The same should be valid for our commits which are part of a pull request. They look polished and shiny, fulfilling all the requirements we had on atomic commits.

Think we have already covered a lot of things. But there are some additional points on how to be a good git repository citizen.


About merge commits

Personally I don’t use them at all – but they have their fans which also have a valid point.
But since I have a feeling that this is a similar debate like favorite editor or “tabs vs spaces”, I will leave it out of here. When you want to hear an advice here: Define a process within your team and stick to it.


Don’t rewrite history on shared branches

This is a must! If you are rewriting history, you make life harder for everyone else working on that branch. People working on that branch will easily have conflicts and because of that their usual workflow is interrupted.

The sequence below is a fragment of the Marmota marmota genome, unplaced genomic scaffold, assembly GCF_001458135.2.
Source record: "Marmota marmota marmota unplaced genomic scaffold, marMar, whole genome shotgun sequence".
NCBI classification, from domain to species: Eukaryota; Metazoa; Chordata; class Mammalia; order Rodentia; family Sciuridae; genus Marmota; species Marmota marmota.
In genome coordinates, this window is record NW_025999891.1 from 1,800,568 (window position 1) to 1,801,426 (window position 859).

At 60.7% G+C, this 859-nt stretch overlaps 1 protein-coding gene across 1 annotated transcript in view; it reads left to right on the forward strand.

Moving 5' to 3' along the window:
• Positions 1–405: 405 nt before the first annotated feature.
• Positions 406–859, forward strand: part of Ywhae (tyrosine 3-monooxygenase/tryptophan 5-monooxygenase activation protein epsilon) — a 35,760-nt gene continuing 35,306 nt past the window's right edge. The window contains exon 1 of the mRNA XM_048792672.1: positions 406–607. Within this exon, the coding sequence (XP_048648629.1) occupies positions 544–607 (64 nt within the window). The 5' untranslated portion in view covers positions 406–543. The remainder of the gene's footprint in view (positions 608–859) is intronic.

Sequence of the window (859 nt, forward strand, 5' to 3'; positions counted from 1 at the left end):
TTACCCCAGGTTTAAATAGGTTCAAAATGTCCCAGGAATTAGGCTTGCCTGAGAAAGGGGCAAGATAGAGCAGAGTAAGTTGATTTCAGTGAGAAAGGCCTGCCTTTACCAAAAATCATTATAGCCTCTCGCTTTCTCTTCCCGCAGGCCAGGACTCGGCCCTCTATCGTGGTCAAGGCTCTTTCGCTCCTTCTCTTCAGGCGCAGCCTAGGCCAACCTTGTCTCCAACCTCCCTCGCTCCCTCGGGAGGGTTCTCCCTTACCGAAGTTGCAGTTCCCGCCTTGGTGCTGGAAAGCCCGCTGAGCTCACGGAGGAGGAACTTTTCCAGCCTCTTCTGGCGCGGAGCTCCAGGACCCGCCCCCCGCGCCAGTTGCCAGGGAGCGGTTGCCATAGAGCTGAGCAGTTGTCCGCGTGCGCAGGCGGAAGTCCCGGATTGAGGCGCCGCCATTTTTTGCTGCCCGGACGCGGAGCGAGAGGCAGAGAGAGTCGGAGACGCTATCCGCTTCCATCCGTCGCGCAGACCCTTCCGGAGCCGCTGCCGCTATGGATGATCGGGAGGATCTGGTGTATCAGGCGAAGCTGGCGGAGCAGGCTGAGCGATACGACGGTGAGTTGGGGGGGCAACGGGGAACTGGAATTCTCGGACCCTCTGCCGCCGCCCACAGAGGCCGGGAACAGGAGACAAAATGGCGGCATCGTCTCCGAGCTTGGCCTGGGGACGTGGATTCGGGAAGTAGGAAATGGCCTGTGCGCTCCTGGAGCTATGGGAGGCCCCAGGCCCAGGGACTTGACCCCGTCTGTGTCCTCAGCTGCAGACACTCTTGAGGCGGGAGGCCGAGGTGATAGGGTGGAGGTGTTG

Please don’t do this on branches you are sharing. I usually solve this by communicating with other developers when we are working on a feature branch together. Mostly we just commit on top since our branch will get squashed before merging anyway.


Protect your important branches from rewriting

There is one branch a lot of people will share. MASTER. Do yourself and your team a favor and set up branch protection.

By branch protecting the master branch, nobody should be able to rewrite history for it. If you want to take it a step further, you can even disable all contributions to master. This means that every contribution has to be merged using the Code Review process (e.g. Pull Requests) and therefore needs to pass at least another pair of eyes.


Do not commit large binaries

I don’t want to get into the downsides of DCVSs (Distributed Code Version Systems), but git is not really designed to keep binary files. If you have big binaries maybe look for an alternative to storing them in your repository directly.